Earlier this spring, it occurred to me that another good way to Viking up my life and home would be that when I’m planting the garden I was planning to plant anyways this spring, to make sure I planted as many things that the Vikings would have eaten fresh, as possible. So I did a bit of reading earlier this year, so that I could order seeds from a specialized merchant, if there were things I needed that I didn’t think I could find at the nursery. It turned out there were a fair few of these, since I was looking at herbs as well as vegetables, so it was a good thing I planned well ahead.
As it turns out, there is someone who has already written an article that did most of the research for me on this. So I will start by saying I relied fairly heavily on, and must give major credit to The Plants Used in a Viking Age Garden A.D. 800-1050 by Mette Eggen.
From the list provided in that article, I will be planting: Onion, Cabbage, Turnip, Peas, Beans, and Cress. The last 6 plants in the list I did not plant – Hemp, Flax, Woad and Hops are not plants used for eating (ok, yes, you can eat flax seeds, but it’s much more frequently used for pressing for oil, or to make linen), and apples and plums are, of course, tree fruit. Apples and plums I can readily buy at the grocery store in the summer, I can get them from the farmer’s market, or from friends who have an abundance. If I’m lucky, and the people who bought the empty lot next door haven’t chopped the trees down by the time they produce fruit, this summer I could even get some from the trees next door.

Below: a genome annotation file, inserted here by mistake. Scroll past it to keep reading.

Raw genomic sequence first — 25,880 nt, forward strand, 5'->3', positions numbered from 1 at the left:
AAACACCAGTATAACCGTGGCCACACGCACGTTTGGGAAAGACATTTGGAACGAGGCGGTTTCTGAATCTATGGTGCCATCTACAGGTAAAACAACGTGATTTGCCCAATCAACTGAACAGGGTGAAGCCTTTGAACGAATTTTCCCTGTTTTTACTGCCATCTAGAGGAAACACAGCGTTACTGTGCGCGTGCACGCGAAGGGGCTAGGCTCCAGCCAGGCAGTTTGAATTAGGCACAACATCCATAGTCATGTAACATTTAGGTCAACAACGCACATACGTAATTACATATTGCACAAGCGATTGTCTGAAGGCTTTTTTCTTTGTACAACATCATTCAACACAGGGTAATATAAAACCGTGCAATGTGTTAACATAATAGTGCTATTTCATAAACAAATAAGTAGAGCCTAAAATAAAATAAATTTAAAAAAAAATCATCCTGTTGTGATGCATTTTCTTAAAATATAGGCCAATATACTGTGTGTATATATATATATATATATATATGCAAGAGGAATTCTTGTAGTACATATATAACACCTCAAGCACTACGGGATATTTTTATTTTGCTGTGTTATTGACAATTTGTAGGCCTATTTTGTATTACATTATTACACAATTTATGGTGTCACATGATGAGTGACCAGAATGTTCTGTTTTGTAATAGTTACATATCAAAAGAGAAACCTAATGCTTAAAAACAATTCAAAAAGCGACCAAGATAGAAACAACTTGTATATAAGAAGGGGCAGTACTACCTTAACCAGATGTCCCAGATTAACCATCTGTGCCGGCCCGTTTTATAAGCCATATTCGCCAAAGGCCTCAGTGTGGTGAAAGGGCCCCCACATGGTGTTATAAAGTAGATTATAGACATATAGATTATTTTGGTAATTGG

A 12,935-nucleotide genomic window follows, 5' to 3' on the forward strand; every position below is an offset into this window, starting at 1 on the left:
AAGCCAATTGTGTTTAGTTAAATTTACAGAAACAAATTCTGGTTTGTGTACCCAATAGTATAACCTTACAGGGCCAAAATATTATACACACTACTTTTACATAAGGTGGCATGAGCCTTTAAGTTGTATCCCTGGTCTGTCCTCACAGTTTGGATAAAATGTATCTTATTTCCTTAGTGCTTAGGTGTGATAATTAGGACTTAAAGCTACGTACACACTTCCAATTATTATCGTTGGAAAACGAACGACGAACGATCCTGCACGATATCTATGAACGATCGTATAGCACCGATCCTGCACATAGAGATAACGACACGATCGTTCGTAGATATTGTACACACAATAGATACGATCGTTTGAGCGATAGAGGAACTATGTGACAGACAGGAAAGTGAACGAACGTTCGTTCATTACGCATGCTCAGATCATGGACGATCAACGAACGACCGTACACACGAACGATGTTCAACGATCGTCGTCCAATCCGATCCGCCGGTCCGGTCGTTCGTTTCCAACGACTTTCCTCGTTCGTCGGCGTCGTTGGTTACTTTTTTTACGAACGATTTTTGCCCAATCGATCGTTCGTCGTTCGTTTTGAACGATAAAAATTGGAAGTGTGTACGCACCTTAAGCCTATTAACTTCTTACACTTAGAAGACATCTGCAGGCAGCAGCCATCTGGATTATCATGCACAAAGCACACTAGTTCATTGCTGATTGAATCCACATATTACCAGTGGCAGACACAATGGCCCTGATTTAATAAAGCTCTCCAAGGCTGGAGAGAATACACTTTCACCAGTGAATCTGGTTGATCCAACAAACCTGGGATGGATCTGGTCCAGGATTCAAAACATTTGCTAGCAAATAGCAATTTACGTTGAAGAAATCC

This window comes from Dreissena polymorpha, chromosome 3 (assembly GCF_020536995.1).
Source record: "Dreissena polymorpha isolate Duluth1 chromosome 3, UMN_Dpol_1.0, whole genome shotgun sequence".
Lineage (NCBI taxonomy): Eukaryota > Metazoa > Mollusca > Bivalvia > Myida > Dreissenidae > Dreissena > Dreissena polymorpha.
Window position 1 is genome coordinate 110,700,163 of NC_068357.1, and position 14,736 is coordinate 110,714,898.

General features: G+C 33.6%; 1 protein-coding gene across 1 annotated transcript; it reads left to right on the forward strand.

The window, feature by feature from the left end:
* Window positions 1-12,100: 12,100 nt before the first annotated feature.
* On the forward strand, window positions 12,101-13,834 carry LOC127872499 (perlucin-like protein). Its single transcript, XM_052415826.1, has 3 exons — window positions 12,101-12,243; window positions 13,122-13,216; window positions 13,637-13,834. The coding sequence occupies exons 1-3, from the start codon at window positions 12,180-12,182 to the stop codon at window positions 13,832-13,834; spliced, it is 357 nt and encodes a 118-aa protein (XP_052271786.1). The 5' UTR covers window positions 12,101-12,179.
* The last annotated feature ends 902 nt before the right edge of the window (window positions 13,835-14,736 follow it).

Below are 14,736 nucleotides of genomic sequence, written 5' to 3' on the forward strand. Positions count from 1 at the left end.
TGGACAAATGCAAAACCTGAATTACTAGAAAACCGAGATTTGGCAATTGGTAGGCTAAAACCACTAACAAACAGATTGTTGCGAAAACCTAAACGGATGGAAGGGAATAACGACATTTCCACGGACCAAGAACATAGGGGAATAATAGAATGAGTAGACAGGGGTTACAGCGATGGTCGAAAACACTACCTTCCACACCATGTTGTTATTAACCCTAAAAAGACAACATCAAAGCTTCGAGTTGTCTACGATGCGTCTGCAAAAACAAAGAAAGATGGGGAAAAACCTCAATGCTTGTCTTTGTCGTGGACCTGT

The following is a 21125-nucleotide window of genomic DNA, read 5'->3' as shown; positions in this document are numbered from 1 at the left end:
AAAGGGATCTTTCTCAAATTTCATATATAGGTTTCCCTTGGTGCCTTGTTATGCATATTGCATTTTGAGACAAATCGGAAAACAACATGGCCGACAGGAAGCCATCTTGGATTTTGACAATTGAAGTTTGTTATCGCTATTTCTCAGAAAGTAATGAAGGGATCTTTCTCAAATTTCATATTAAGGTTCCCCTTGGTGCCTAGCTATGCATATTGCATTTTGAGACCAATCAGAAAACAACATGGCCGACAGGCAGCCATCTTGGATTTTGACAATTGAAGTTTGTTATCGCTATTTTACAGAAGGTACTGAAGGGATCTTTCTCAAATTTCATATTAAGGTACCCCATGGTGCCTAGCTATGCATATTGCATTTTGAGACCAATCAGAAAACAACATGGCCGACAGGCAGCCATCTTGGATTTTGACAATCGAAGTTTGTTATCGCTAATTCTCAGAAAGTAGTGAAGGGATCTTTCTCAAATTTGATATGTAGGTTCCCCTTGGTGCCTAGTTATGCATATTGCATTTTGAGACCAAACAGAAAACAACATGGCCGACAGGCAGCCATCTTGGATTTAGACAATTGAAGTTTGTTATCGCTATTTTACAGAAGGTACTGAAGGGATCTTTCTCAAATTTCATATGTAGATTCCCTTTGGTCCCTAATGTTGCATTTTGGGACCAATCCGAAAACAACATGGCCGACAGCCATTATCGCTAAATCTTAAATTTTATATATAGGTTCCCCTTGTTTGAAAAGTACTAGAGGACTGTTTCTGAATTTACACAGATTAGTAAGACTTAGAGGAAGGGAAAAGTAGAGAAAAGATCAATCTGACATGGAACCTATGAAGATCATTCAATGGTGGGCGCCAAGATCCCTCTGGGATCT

The first plant in the list, Angelica, is an herb that grows wild in Iceland, and it is native to Europe and Asia, but is not found in my area of Canada. it has been found on the eastern coast of Canada1, where is has been deemed an invasive weed. Given the fact that the Vikings are known to have landed in Canada around the year 1000, at sites like L’Anse aux Meadows2, I can’t help but wonder if it was brought over by the Vikings. This is pure conjecture on my part, however, and I have no evidence for this (yet. It merits further research though, I think!) I did order seeds for Angelica, but because it is difficult to germinate, I also ended up ordering some seedlings to be shipped to me.
I did do further research on my own, and to this list I have added:
Carrots (which wouldn’t have been orange, I am certain of that, but I’m not sure what colour they would have been)
Stinging Nettle (I can get this wild here, in fact I think I’ll just be transplanting some from a friend’s yard)
Things the Icelanders grew which I am not growing, because they require too much land and are readily available in the store:
Garlic (not because of the land use, but because it requires planting in the fall and I didn’t)
There are also a bunch of medicinal herbs that I am going to grow (most are still in seed form), but I will save those for another post. Right about now is the time to be getting things planted where I live, so that’s what I’ll be doing in the next week!